How university helped me love playing basketball again

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I played better than ever by taking off the pressure and just enjoying playing basketball.
A photo of Benjamin Marks.
Benji Marks

Getting involved in sport is one of the most popular and rewarding university experiences. Yet, for many of us, our relationship with sport exists in waves of motivation and indifference. Before starting at UCLan, I was firmly in the mindset of the latter.

For context, I joined UCLan to study for my Master’s degree, with basketball being my chosen sport up to this point. I had played organised basketball for two years during my undergraduate degree, so I wasn't a beginner, but still had less experience than most players on university teams. The first year consisted of casual and leisurely play, with the second year being more competitive. Unfortunately, my second year was riddled with injuries and frustrations, meaning I could not play or progress the amount that I had hoped. This made me lose interest in playing basketball, especially in a competitive setting. In my mind, my short-lived basketball career had run its course.  

Coming into UCLan, I was sure that competitive basketball was not an option for me as I was out of practice and ambition. Playing basketball leisurely, if at all, seemed like my most viable option. I reluctantly attended trials, just to get to know other people who were interested in basketball. Long story short, I ended up playing well enough to be invited back for another session and was asked to join the UCLan Basketball 2nd team to play competitively for the upcoming season. Amazingly, this was my best year playing basketball to date, in terms of individual quality and overall enjoyment. I did not expect this at the start of the year, and it was down to one thing: taking the pressure off.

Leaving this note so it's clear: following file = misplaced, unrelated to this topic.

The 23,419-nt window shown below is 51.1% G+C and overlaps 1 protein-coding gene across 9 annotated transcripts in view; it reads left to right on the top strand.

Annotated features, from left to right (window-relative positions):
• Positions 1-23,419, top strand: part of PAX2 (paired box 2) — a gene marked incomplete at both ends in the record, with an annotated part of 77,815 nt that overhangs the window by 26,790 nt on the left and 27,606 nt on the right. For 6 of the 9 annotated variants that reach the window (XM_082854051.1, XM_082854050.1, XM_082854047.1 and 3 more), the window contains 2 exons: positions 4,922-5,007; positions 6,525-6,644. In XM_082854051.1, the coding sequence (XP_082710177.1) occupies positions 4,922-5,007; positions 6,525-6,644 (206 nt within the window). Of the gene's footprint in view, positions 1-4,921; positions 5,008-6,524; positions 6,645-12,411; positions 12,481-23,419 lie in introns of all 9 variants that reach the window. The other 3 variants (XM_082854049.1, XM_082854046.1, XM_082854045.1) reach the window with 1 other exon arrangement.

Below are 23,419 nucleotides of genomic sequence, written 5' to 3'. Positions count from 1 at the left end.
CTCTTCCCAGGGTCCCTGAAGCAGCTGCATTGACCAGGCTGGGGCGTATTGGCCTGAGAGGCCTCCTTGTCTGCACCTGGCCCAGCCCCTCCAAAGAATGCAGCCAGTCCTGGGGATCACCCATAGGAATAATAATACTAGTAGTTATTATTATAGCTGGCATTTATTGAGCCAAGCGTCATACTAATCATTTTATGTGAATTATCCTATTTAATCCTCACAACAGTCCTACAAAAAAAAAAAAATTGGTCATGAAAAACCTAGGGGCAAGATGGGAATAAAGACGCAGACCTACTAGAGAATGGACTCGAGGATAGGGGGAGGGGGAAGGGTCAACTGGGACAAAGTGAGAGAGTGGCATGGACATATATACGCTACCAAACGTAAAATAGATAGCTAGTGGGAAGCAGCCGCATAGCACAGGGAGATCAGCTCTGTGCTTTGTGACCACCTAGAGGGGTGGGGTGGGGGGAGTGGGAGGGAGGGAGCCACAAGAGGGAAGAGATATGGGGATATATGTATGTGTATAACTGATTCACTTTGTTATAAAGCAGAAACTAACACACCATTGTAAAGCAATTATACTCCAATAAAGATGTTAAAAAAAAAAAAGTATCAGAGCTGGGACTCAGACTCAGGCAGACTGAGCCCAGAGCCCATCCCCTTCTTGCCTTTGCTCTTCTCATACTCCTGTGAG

The basketball trials welcomed beginners and experienced players.
The basketball trials welcomed beginners and experienced players.

This started at the trials, which included a mix of beginner and experienced players, with all abilities in between. Coming into the trials, I was in the mindset of “I will just focus on enjoying myself without expectation of making the team.” As mentioned, I was happy to play for fun this year. The trials were organised very effectively, and everyone was made to feel comfortable regardless of ability. The more experienced players were happy to help the beginners, creating a welcoming environment. This allowed me to enjoy the session without pressure to perform. Due to this (and a lack of personal expectation), I played better than I had expected and was not hard on myself when I made mistakes. This carried on throughout the trial sessions and beyond. 

Once I had joined the team, I enjoyed the opportunity to play basketball and was content just to be part of the training squad. Yet, due to this lack of pressure and my focus on enjoying the training sessions, I played well enough to earn myself a spot in the gameday squad. Throughout the season, this mindset led to more game appearances and serious improvements in my overall play. The excellent coaching allowed me to retain this low-pressure mindset, whilst improving my basketball ability.

What started with a lack of motivation, turned into a massively successful season for myself and the team. This demonstrates the outstanding effect that letting go of expectations and decreasing pressure can have. Now that the academic year is coming to an end, I feel grateful for the opportunities I have been given. I would encourage anyone looking to play a sport at university to employ these same principles, in order to enjoy your sport as much as possible.